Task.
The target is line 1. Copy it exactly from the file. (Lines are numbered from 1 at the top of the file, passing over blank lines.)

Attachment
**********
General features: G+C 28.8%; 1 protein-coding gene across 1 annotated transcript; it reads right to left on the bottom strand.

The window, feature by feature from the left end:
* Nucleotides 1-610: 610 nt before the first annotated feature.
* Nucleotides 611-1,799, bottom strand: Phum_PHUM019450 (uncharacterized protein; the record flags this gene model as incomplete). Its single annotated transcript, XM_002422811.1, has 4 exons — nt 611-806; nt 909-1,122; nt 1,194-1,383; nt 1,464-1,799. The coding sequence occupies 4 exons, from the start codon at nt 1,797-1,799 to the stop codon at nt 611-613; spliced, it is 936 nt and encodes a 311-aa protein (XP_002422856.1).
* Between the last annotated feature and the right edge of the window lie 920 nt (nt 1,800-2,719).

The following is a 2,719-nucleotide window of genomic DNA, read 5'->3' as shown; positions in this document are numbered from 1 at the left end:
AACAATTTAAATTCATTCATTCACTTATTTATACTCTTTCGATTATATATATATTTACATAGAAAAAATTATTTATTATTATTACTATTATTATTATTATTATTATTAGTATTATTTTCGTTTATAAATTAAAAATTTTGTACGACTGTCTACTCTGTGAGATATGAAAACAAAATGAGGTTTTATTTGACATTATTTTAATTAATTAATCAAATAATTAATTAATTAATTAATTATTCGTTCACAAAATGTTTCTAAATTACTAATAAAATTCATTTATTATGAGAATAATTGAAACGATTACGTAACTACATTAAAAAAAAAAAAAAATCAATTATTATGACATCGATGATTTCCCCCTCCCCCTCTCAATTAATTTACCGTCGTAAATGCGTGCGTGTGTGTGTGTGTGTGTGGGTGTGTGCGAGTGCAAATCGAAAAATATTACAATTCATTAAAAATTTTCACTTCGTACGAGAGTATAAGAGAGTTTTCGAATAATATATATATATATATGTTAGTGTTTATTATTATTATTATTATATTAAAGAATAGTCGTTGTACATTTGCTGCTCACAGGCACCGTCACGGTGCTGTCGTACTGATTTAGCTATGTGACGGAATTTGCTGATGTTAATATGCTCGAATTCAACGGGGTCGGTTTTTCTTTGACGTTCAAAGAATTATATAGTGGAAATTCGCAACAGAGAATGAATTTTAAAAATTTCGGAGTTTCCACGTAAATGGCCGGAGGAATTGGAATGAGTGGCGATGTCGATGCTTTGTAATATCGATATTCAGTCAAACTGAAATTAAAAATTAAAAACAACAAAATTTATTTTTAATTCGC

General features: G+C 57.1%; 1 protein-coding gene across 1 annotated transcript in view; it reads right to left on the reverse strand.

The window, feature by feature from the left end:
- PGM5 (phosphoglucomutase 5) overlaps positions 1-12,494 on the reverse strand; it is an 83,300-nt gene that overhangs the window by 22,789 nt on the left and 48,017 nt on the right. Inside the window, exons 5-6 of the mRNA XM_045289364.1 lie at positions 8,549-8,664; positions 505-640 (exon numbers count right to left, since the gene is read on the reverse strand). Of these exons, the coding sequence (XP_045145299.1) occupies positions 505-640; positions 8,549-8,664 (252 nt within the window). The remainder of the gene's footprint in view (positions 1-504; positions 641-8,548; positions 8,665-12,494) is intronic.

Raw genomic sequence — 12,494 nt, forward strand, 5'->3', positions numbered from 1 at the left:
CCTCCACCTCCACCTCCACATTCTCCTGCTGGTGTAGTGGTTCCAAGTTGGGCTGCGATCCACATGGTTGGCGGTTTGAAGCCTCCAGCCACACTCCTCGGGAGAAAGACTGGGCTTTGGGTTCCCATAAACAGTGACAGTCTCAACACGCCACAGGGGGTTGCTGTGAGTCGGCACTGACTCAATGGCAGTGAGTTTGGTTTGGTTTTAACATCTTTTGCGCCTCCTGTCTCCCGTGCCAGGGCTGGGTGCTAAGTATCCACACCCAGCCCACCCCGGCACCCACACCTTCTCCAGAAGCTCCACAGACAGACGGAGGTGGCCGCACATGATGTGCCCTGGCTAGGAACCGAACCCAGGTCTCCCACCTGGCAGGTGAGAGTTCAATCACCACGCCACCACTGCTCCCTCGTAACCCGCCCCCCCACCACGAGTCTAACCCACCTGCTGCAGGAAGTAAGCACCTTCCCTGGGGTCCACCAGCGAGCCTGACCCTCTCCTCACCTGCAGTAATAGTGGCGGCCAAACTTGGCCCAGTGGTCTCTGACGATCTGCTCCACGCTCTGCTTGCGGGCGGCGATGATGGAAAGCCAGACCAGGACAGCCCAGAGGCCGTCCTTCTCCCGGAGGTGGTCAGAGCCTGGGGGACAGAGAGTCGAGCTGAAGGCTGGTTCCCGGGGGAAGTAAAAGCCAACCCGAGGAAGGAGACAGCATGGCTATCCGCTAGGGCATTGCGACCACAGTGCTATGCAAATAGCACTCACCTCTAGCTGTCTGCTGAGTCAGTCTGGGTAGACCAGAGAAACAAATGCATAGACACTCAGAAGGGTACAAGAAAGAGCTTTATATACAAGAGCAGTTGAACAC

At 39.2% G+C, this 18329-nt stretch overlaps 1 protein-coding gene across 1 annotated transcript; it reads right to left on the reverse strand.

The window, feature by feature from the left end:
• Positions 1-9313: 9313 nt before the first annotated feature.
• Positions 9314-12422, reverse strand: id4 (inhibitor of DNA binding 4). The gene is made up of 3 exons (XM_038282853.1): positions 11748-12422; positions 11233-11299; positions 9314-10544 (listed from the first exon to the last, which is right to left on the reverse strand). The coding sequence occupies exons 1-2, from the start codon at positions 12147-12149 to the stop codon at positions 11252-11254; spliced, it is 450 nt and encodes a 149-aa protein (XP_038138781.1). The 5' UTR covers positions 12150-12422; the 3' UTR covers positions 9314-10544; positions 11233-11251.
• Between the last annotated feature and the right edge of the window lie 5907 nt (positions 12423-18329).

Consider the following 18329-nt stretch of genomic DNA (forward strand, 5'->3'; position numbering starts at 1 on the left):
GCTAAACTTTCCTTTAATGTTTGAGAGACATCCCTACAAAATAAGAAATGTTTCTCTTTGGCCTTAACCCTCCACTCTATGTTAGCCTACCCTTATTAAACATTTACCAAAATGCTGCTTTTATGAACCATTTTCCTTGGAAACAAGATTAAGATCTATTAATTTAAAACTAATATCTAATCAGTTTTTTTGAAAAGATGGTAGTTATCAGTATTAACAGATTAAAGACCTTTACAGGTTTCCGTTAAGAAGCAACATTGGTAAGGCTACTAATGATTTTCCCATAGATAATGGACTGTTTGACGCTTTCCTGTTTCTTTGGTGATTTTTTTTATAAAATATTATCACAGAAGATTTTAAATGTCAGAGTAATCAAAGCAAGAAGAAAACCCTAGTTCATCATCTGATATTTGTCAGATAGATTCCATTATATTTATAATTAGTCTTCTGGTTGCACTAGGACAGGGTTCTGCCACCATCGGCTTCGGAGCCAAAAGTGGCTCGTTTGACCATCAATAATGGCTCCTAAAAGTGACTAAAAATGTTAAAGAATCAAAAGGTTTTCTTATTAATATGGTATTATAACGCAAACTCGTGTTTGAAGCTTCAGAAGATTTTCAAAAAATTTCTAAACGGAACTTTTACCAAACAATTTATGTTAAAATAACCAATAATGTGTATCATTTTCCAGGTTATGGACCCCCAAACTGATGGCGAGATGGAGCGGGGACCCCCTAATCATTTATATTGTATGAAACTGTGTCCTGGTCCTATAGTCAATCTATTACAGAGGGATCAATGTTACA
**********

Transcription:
General features: G+C 28.8%; 1 protein-coding gene across 1 annotated transcript; it reads right to left on the bottom strand.